By Andrew Frost
Producing photography and video work since the 1990s, Emil Goh's main subject was the human response to the urban and city environment. Video such as Mall and 1 Minute at 109 [both 2002] investigated patterns of movement and coincidence. In Mall, Goh took the colour red as a cue to follow different people through a crowded city shopping mall, searching out red t-shirts, bags and hats, only switching direction once a new cue was found. In 1 Minute at 109 Goh ascended and then descended the escalators of a trendy department store in Tokyo, the journey compressed to a hectic 60 seconds.
Other video works found gentle humour in brief encounters in the city – Styrofoam  follows a man carrying an enormous load of Styrofoam boxes on a pole; Mother and Daughter  captures an encounter with an identically dressed mother and daughter in a Japanese subway, while Untitled [Sail]  recorded pedestrians struggling up a hill in front of a sail-like sheet hanging over a building site in Seoul.
Goh’s Between is an ongoing series of videos recording the interiors of apartments and houses around the world. In the first of the series recorded in London – Between  – Goh set up a camera at the very edge of an apartment window and then, rotating the camera 360 degrees, recorded in a single shot of the interior and exterior view. Repeating the process at various homes, offices and studios around the world, Goh cross-dissolved all the shots into a sequence of rotations creating a continuous video in which the viewer is given a sense of the commonalities and differences of what it means to live in a large city. Goh returned to the process for Between [HK]  and Between [Seoul], 2004.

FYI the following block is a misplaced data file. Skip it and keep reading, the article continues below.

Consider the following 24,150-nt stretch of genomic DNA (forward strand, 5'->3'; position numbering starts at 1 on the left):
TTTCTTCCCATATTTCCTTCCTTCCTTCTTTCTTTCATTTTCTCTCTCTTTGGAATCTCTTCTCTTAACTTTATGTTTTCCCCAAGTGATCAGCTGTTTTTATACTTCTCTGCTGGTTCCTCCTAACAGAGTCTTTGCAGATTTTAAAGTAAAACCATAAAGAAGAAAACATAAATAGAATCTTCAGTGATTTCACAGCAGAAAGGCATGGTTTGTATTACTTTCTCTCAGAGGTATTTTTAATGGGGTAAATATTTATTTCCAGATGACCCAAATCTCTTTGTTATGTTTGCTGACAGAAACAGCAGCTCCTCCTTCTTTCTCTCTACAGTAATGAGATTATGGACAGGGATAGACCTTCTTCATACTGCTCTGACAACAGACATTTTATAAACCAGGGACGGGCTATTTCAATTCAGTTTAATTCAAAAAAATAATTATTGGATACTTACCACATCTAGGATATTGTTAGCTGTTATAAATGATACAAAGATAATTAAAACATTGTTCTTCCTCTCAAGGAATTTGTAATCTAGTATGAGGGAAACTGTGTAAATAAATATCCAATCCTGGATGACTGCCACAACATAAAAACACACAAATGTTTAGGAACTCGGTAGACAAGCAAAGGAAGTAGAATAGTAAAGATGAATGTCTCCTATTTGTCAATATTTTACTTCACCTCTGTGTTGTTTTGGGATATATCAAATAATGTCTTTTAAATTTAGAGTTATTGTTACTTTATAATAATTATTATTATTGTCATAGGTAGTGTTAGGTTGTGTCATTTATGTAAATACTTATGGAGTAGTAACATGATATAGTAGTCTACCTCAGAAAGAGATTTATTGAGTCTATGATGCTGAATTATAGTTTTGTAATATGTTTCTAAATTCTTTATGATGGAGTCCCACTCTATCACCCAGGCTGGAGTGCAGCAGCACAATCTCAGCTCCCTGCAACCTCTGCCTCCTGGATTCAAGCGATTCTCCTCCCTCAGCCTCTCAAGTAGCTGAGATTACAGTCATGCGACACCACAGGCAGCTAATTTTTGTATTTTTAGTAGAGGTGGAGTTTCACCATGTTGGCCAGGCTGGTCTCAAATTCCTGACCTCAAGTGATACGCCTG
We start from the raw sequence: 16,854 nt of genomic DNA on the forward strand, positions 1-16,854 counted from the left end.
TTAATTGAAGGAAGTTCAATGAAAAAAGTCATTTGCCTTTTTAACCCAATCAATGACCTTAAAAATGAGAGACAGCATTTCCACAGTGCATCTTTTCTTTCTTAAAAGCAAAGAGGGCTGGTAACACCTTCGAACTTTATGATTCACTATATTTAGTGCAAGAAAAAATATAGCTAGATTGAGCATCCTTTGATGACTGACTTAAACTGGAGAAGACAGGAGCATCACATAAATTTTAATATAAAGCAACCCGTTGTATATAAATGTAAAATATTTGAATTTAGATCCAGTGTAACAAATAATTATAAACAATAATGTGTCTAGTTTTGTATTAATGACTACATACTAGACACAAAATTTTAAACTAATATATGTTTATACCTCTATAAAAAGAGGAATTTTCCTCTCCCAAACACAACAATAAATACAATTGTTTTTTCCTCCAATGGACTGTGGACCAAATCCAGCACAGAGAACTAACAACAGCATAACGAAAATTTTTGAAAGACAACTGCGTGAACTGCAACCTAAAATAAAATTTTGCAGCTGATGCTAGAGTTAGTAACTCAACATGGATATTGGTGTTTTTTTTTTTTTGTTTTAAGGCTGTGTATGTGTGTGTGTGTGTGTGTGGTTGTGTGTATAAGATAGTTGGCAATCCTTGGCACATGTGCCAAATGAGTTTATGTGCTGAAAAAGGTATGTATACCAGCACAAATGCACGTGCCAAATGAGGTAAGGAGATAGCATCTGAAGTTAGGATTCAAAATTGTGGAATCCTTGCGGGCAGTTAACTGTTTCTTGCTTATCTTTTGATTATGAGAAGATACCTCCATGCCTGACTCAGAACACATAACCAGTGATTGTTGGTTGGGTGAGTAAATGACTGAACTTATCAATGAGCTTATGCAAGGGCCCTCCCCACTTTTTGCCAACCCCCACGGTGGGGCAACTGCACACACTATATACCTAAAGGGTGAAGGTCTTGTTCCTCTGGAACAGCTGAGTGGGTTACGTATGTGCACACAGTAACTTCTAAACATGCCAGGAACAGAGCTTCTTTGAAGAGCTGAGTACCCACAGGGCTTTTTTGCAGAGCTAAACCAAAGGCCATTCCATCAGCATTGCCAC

Goh has experimented with appropriated and found footage videos. Trailer [Speed]  compresses the film Speed  to the length of an average movie trailer. Remake  was a gallery installation that screened three feature films in their entirety, all of them based on the same story – La Femme Nikita [1990, The Assassin  and Black Cat . The compilation of the three films, projected to create a continuous wide screen image, created startling visual collisions: three frames of the heroines and their boyfriends; three frames of handguns; three frames of cars; three frames of television screens.
b. 1966 – d. 2009